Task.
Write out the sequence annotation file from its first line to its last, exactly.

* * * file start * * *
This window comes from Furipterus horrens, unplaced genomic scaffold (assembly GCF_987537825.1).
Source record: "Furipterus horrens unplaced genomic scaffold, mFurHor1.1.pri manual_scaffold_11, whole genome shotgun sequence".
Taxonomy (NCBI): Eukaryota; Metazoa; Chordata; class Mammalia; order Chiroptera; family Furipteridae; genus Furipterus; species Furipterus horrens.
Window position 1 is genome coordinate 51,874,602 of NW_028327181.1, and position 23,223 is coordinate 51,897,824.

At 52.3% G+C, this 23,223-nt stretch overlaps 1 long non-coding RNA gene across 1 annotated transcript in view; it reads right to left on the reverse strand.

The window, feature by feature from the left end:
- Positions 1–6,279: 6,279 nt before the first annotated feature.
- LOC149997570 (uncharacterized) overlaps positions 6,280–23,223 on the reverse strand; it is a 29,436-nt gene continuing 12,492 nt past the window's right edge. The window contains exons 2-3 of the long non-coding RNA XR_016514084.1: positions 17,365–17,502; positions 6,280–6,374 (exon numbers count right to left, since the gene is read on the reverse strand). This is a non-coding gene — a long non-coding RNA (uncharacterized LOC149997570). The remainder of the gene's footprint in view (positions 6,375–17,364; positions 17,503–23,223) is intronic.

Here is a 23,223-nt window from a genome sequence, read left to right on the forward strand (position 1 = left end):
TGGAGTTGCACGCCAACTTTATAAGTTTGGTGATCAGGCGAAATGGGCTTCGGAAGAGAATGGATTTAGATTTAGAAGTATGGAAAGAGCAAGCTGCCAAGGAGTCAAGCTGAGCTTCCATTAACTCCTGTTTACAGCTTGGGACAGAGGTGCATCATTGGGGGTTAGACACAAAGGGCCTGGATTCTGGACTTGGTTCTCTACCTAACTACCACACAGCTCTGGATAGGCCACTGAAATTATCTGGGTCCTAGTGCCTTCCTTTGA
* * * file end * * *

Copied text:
This window comes from Furipterus horrens, unplaced genomic scaffold (assembly GCF_987537825.1).
Source record: "Furipterus horrens unplaced genomic scaffold, mFurHor1.1.pri manual_scaffold_11, whole genome shotgun sequence".
Taxonomy (NCBI): Eukaryota; Metazoa; Chordata; class Mammalia; order Chiroptera; family Furipteridae; genus Furipterus; species Furipterus horrens.
Window position 1 is genome coordinate 51,874,602 of NW_028327181.1, and position 23,223 is coordinate 51,897,824.

At 52.3% G+C, this 23,223-nt stretch overlaps 1 long non-coding RNA gene across 1 annotated transcript in view; it reads right to left on the reverse strand.

The window, feature by feature from the left end:
- Positions 1–6,279: 6,279 nt before the first annotated feature.
- LOC149997570 (uncharacterized) overlaps positions 6,280–23,223 on the reverse strand; it is a 29,436-nt gene continuing 12,492 nt past the window's right edge. The window contains exons 2-3 of the long non-coding RNA XR_016514084.1: positions 17,365–17,502; positions 6,280–6,374 (exon numbers count right to left, since the gene is read on the reverse strand). This is a non-coding gene — a long non-coding RNA (uncharacterized LOC149997570). The remainder of the gene's footprint in view (positions 6,375–17,364; positions 17,503–23,223) is intronic.

Here is a 23,223-nt window from a genome sequence, read left to right on the forward strand (position 1 = left end):
TGGAGTTGCACGCCAACTTTATAAGTTTGGTGATCAGGCGAAATGGGCTTCGGAAGAGAATGGATTTAGATTTAGAAGTATGGAAAGAGCAAGCTGCCAAGGAGTCAAGCTGAGCTTCCATTAACTCCTGTTTACAGCTTGGGACAGAGGTGCATCATTGGGGGTTAGACACAAAGGGCCTGGATTCTGGACTTGGTTCTCTACCTAACTACCACACAGCTCTGGATAGGCCACTGAAATTATCTGGGTCCTAGTGCCTTCCTTTGA